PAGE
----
Lead investigator Bayard L. Powell, M.D., professor of hematology and oncology at Wake Forest Baptist, said not only did the leukemia rarely return in patients who received the arsenic—but those patients also lived longer to boot!
Here’s how arsenic delivers
a knock-out punch
APL affects your blood and bone marrow, causing a decrease in your production of red blood cells and platelets. Although doctors knew arsenic was effective at helping APL cancer patients go back into remission, they only recently pinpointed how it works.
The specifics on how arsenic interacts with cancer cells became clearer when researchers at the State Key Laboratory of Medical Genomics in Shanghai, China, used modern technology to find out.
In a paper published in the journal Science, lead researcher Zhang Xiaowei described how his team used modern technologies to identify how arsenic attacked specific proteins that would otherwise keep the cancer alive and well.
Professor Zhang’s team noticed that patients didn’t experience some of the uncomfortable side effects of chemotherapy, such as hair loss or suppression of bone marrow function. Plus, the researchers said that treating APL with arsenic resulted in over 90 percent of patients surviving at least five years with no signs of the disease! That’s remarkable.
Handle with care…
Although arsenic trioxide may be an effective treatment for APL cancer—you should still be wary of exposure to arsenic outside of a controlled clinical setting. I repeat: This is not a home remedy.
Remember that arsenic is a heavy metal. And scientists have shown that heavy metal buildup can dull your nerves… cause your heart to swell… and even rot your brain.
Because you’re exposed to toxic metals in the environment every single day—it’s nearly IMPOSSIBLE for you to escape them completely. But you can detox your body to help rid yourself of excess arsenic.
For example, you can:
- Take chelating supplements to grab the toxins and flush them from your body. While self-chelation has become popular, I urge doing it under the care of a doctor who’s experienced in this treatment.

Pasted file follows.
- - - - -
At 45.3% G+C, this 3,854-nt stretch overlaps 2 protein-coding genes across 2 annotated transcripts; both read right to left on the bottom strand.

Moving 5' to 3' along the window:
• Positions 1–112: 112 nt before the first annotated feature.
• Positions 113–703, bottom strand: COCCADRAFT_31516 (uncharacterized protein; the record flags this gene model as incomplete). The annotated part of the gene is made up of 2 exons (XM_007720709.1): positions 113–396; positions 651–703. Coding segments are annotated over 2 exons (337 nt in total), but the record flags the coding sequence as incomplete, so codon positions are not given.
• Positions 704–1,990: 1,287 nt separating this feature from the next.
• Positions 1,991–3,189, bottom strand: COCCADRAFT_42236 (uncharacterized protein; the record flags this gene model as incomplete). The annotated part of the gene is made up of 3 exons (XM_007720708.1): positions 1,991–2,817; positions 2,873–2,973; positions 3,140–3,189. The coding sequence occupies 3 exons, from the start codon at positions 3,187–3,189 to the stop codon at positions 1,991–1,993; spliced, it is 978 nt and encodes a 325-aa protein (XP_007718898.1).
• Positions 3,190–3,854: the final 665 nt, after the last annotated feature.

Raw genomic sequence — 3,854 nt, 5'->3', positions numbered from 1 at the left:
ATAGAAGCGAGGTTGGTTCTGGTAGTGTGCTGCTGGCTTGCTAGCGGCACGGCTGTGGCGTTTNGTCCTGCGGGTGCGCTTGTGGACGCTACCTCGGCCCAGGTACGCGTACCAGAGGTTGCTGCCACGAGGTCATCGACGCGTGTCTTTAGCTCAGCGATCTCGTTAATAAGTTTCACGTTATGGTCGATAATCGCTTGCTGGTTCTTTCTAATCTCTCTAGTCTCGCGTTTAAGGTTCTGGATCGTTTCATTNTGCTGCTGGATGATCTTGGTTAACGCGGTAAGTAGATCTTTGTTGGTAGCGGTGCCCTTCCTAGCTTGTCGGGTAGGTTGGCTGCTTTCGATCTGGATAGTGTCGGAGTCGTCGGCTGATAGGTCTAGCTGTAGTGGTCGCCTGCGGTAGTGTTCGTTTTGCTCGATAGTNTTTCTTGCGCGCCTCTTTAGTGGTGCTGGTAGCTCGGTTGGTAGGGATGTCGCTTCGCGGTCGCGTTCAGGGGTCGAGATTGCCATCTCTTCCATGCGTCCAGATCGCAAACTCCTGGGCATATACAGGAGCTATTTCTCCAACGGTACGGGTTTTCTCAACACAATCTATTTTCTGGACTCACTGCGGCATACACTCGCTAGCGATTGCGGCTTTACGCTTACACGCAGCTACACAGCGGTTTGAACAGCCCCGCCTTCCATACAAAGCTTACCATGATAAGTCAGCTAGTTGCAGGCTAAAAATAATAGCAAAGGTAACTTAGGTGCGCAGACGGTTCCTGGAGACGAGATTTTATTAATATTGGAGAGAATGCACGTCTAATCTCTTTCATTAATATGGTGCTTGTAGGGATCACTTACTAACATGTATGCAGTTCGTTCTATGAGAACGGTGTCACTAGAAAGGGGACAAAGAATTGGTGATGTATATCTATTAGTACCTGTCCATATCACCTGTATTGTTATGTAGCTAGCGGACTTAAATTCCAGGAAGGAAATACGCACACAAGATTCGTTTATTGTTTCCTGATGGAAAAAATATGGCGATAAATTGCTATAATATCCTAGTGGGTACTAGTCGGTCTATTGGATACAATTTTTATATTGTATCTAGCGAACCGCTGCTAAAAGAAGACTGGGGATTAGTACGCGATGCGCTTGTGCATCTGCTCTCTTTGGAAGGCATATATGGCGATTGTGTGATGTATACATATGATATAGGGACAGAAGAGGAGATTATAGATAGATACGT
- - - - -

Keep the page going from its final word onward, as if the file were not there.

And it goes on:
- Eat sulfur-rich foods (e.g. garlic, onions, poultry and eggs) to protect your cells from toxins.
- Eat fiber-rich foods to bind toxins and eliminate them from your system.
These simple measures can help protect you from environmental arsenic and other poisons. But when prepared and handled appropriately arsenic has proven it can give leukemia a run for the money. If you or someone you love suffers from leukemia, bring the research to your doctor and ask him or her about arsenic trioxide treatment.
- Soignet SL, Maslak P, Wang Z-G et al. Complete remission after treatment of acute promyelocytic leukemia with arsenic trioxide. N Engl J Med 1998;339:1341-1348.
- Soignet, S.L. Clinical experience of arsenic trioxide in relapsed acute promyelocytic leukemia. doi: 10.1634/theoncologist.6-suppl_2-11 The Oncologist April 2001 vol. 6 Supplement 2 11-16
- Wake Forest Baptist Health. Nov. 2010. Arsenic early in treatment improves survival for leukemia patients.
- Zhang, Xiaowei et al. Arsenic trioxide controls the fate of the PML-RARa oncoprotein by directly binding PML. Science 9 April 2010: Vol. 328 no. 5975 pp. 240-243. DOI: 10.1126/science.1183424.